FSRA will keep confidential, and not disclose the identity of a Whistle‑blower or any information or record that could reasonably be expected to reveal the identity of the Whistle‑blower.  A Whistle‑blower’s identity will only be disclosed where (a) required by law or (b) where a valid exception under subsection 20.8(2) of the FSRA Act applies.

 (a) Disclosure required by law

FSRA will take all reasonable efforts to maintain the confidentiality of a Whistle-blower’s identity and information.  However, a Whistle‑blower’s identity, and any information or record that could reasonably be expected to reveal the identity of the Whistle‑blower, may be subject to disclosure during a legal proceeding.  FSRA will make all reasonable efforts to resist any disclosure requests for a Whistle‑blower’s identity.  In the limited circumstances identified in this Guidance, however, FSRA cannot guarantee that a Whistle‑blower’s identity will not be disclosed in all cases because the final decision in respect of disclosure of the Whistle‑blower’s identity will be made by a court or tribunal and not by FSRA.

Freedom of information

A Whistle‑blower’s identity, and any information or record that could reasonably be expected to reveal the identity of the Whistle‑blower, is exempt from disclosure under Ontario’s Freedom of Information and Protection of Privacy Act (“FIPPA”).12 As a result, FSRA’s view is that requests for information related to a Whistle‑blower’s identity under FIPPA can be successfully resisted through the protections available in section 20.8 of the FSRA Act and subsection 67(2) of FIPPA.

(b) Exceptions under the FSRA Act

FSRA may disclose a Whistle‑blower’s identity if:13

  1. the Whistle‑blower consents; or
  2. the disclosure is made to law enforcement because there are reasonable grounds to believe that the Whistle-blower has committed an offence under the Criminal Code (Canada) or a statute governing a Regulated Sector that is related to the Whistle‑blower’s disclosure to FSRA.

2. Protection from civil liability

Whistle‑blowers will not be liable in any civil proceeding for providing information to FSRA which relates to Misconduct in a Regulated Sector or for bringing a proceeding in response to a reprisal taken against them.14

3. Protection from reprisals

What is a reprisal

Whistle-blowers may be fearful of coming forward with information due to the negative repercussions (or reprisals) that may occur if the person or entity who is the subject of a Whistle-blower’s disclosure to FSRA discovers their identity.  Reprisals can include:15   

  • terminating, demoting, disciplining, penalizing or intimidating or threatening to do any of these in respect of a Whistle-blower’s employment, contract, position or office; or
  • any act or failure to act that detrimentally affects the Whistle-blower.

The prohibition against reprisals has broad application and prohibits direct or indirect reprisals beyond the scope of matters related to the Whistle-blower’s employment.  FSRA interprets subsection 20.6(1) of the FSRA Act to also include any act or failure to act directed at any individual or entity related to the Whistleblower (e.g., a family member or employer of the Whistle-blower) and which, when assessed objectively, detrimentally affects the Whistle-blower, as constituting a reprisal.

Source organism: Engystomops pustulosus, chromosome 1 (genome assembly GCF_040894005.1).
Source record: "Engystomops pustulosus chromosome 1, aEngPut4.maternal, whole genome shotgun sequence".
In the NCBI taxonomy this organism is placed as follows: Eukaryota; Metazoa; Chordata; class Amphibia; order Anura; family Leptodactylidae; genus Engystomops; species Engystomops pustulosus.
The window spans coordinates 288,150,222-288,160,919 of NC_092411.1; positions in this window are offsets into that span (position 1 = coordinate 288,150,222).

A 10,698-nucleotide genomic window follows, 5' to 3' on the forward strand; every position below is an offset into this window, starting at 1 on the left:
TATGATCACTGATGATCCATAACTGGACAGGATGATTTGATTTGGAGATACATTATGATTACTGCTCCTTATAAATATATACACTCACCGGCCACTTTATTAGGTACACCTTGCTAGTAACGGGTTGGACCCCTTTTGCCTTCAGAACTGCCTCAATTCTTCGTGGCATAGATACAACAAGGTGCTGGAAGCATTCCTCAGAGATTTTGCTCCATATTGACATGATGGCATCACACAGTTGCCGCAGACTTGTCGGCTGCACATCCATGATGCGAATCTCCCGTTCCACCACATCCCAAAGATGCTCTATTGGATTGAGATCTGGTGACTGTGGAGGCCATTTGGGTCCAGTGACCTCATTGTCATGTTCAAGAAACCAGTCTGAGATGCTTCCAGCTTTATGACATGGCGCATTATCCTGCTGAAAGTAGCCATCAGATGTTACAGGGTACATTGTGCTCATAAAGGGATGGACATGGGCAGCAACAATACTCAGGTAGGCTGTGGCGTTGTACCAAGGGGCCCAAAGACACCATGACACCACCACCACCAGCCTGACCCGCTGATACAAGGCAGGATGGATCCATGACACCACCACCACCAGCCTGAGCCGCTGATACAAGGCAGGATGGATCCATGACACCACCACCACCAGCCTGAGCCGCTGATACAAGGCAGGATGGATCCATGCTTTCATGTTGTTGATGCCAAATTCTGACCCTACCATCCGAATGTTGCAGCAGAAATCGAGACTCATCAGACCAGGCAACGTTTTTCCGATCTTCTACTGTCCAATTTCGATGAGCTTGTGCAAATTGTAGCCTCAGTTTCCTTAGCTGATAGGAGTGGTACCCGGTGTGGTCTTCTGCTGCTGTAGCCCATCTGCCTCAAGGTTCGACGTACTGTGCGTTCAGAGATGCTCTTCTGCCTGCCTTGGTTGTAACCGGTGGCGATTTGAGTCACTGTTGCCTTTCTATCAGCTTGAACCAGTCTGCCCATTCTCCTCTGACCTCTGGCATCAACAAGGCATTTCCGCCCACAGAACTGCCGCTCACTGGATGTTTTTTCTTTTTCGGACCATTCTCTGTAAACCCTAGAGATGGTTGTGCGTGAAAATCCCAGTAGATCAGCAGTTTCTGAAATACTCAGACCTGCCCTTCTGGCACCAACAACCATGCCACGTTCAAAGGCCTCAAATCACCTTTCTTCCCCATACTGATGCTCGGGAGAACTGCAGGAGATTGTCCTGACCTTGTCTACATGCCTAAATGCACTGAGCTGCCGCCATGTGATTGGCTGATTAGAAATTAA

(a) Whistle‑blowers’ recourse

Whistle‑blowers who are subject to a reprisal for providing information to FSRA may:

  1. make a complaint to be dealt with by final and binding settlement by arbitration under a collective or other agreement that provides for such a resolution; or
  2. bring a civil proceeding in the Superior Court of Justice.16

An arbitrator or court may then re-instate the Whistle‑blower’s employment, position, contract or office with the same seniority or status and/or order compensation (including expenses and benefits lost) of up to two times the amount that would have been paid, but for the reprisal, including interest.  The arbitrator or court may also order additional compensation, taking into considering the nature of the reprisal and any resulting losses.17 Where the Whistle-blower brings a civil proceeding or has such matter dealt with by arbitration, there is a presumption that the person or entity alleged to have contravened the anti-reprisal protections under the FSRA Act has directed the reprisal against the Whistle‑blower, and they must prove that they did not do so.18

Further, any provision in an agreement, such as a confidentiality or non-disclosure provision in an employment, settlement confidentiality or non-disclosure agreement, that prevents a Whistle-blower from providing information, cooperating with FSRA or giving evidence during a hearing, is void.

(b) FSRA enforcement powers

Where an individual or entity takes a reprisal against a Whistle‑blower, FSRA may take the following action in respect of the person or entity suspected of taking the reprisal:

  • conduct examinations or investigations or make inquiries
  • require any person or entity to provide information or produce any document that is relevant to the examination, investigation or inquiry
  • enter, and have access to, any business premise that contains information related to the examination, investigation or inquiry19 or
  • a charge alleging an offence against the individual or entity.

Offences